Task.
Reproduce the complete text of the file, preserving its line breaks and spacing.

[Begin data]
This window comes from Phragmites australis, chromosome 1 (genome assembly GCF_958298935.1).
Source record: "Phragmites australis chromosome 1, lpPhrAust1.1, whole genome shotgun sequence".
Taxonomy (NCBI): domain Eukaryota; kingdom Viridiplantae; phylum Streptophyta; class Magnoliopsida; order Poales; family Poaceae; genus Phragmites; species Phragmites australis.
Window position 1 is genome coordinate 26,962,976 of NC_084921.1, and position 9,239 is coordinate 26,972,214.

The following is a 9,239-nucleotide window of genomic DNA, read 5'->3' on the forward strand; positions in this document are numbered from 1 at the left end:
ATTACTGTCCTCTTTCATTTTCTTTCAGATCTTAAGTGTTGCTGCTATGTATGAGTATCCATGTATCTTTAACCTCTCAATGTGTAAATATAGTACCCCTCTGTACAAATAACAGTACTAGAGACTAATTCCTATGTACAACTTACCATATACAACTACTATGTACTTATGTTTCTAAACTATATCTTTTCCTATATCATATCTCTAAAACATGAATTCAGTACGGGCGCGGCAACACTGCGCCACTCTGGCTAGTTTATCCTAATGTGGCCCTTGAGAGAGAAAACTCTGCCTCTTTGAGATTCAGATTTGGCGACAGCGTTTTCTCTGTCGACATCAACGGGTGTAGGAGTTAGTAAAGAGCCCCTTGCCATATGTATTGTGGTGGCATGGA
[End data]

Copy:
This window comes from Phragmites australis, chromosome 1 (genome assembly GCF_958298935.1).
Source record: "Phragmites australis chromosome 1, lpPhrAust1.1, whole genome shotgun sequence".
Taxonomy (NCBI): domain Eukaryota; kingdom Viridiplantae; phylum Streptophyta; class Magnoliopsida; order Poales; family Poaceae; genus Phragmites; species Phragmites australis.
Window position 1 is genome coordinate 26,962,976 of NC_084921.1, and position 9,239 is coordinate 26,972,214.

The following is a 9,239-nucleotide window of genomic DNA, read 5'->3' on the forward strand; positions in this document are numbered from 1 at the left end:
ATTACTGTCCTCTTTCATTTTCTTTCAGATCTTAAGTGTTGCTGCTATGTATGAGTATCCATGTATCTTTAACCTCTCAATGTGTAAATATAGTACCCCTCTGTACAAATAACAGTACTAGAGACTAATTCCTATGTACAACTTACCATATACAACTACTATGTACTTATGTTTCTAAACTATATCTTTTCCTATATCATATCTCTAAAACATGAATTCAGTACGGGCGCGGCAACACTGCGCCACTCTGGCTAGTTTATCCTAATGTGGCCCTTGAGAGAGAAAACTCTGCCTCTTTGAGATTCAGATTTGGCGACAGCGTTTTCTCTGTCGACATCAACGGGTGTAGGAGTTAGTAAAGAGCCCCTTGCCATATGTATTGTGGTGGCATGGA